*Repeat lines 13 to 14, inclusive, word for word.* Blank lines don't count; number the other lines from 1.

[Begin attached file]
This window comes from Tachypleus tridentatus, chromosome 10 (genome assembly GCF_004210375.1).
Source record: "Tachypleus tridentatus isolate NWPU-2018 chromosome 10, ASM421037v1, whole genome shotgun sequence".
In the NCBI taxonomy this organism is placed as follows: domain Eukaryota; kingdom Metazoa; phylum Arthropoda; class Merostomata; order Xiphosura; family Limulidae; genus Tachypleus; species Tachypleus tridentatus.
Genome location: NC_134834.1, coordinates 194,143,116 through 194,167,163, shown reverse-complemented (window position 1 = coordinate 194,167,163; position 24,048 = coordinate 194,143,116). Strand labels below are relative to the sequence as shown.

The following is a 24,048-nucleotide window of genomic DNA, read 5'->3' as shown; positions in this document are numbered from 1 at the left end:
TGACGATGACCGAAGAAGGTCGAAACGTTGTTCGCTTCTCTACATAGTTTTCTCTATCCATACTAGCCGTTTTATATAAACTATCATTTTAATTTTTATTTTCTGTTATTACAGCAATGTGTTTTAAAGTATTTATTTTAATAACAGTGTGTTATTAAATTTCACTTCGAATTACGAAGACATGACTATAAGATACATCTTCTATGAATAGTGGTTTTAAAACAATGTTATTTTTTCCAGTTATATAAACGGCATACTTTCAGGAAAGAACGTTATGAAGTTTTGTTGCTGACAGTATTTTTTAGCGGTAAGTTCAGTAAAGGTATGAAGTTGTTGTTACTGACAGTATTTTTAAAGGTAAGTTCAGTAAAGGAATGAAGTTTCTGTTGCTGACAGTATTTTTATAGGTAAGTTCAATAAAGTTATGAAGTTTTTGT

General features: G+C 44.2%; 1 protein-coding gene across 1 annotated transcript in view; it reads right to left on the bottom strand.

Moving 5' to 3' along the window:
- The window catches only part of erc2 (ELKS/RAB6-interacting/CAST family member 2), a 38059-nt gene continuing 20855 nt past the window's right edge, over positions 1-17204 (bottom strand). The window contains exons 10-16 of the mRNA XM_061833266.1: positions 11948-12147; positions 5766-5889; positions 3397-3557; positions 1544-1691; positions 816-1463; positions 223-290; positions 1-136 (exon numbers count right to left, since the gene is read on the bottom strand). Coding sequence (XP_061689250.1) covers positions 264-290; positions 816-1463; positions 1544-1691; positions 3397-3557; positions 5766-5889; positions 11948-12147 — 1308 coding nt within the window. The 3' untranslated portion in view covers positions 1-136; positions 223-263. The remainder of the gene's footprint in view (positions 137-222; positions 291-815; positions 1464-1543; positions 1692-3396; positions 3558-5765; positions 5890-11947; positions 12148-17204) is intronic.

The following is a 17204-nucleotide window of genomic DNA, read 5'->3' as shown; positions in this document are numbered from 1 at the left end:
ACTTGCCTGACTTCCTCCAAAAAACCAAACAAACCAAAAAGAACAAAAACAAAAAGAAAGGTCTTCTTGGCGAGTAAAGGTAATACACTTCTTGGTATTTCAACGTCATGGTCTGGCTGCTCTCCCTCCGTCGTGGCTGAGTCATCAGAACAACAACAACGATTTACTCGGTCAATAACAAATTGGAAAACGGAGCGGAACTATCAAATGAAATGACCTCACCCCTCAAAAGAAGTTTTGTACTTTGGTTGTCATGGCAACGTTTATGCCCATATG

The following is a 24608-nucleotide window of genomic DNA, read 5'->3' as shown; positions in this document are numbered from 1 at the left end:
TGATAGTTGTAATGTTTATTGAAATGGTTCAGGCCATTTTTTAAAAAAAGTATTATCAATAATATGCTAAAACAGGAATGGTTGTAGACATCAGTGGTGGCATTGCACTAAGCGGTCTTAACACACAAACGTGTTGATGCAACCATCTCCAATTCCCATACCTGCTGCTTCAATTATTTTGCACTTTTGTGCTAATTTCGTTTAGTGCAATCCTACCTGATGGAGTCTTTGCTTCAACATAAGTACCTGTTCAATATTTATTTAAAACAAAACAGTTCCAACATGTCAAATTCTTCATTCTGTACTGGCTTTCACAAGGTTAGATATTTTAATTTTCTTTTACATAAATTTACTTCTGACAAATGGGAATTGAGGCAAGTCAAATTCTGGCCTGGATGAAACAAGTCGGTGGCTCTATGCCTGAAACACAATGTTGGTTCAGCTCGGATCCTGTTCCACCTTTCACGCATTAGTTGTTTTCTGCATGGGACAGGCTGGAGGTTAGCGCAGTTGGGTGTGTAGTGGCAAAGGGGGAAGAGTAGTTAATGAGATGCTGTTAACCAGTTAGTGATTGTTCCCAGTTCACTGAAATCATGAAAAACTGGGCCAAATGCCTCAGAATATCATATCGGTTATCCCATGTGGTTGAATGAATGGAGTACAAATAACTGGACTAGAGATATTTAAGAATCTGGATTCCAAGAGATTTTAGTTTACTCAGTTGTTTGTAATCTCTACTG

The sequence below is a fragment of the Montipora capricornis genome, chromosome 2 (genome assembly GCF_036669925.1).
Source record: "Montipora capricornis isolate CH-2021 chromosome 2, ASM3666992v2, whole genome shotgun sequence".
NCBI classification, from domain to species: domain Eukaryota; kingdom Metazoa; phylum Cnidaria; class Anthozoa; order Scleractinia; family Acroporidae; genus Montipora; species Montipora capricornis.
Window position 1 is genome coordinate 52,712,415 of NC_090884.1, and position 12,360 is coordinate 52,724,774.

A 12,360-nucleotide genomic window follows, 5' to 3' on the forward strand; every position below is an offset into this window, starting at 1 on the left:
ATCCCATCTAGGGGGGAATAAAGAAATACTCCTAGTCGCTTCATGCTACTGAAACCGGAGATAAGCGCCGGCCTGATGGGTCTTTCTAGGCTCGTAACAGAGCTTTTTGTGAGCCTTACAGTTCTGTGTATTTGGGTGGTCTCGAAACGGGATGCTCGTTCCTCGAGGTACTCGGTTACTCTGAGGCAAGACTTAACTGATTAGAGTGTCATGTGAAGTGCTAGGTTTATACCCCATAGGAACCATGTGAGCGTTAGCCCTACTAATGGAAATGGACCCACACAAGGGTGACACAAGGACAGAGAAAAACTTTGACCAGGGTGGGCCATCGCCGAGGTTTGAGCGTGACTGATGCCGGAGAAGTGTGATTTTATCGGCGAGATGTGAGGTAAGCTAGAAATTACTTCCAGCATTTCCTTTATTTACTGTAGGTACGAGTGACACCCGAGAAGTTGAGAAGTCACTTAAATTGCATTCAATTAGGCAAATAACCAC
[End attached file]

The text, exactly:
TGATAGTTGTAATGTTTATTGAAATGGTTCAGGCCATTTTTTAAAAAAAGTATTATCAATAATATGCTAAAACAGGAATGGTTGTAGACATCAGTGGTGGCATTGCACTAAGCGGTCTTAACACACAAACGTGTTGATGCAACCATCTCCAATTCCCATACCTGCTGCTTCAATTATTTTGCACTTTTGTGCTAATTTCGTTTAGTGCAATCCTACCTGATGGAGTCTTTGCTTCAACATAAGTACCTGTTCAATATTTATTTAAAACAAAACAGTTCCAACATGTCAAATTCTTCATTCTGTACTGGCTTTCACAAGGTTAGATATTTTAATTTTCTTTTACATAAATTTACTTCTGACAAATGGGAATTGAGGCAAGTCAAATTCTGGCCTGGATGAAACAAGTCGGTGGCTCTATGCCTGAAACACAATGTTGGTTCAGCTCGGATCCTGTTCCACCTTTCACGCATTAGTTGTTTTCTGCATGGGACAGGCTGGAGGTTAGCGCAGTTGGGTGTGTAGTGGCAAAGGGGGAAGAGTAGTTAATGAGATGCTGTTAACCAGTTAGTGATTGTTCCCAGTTCACTGAAATCATGAAAAACTGGGCCAAATGCCTCAGAATATCATATCGGTTATCCCATGTGGTTGAATGAATGGAGTACAAATAACTGGACTAGAGATATTTAAGAATCTGGATTCCAAGAGATTTTAGTTTACTCAGTTGTTTGTAATCTCTACTG

The sequence below is a fragment of the Montipora capricornis genome, chromosome 2 (genome assembly GCF_036669925.1).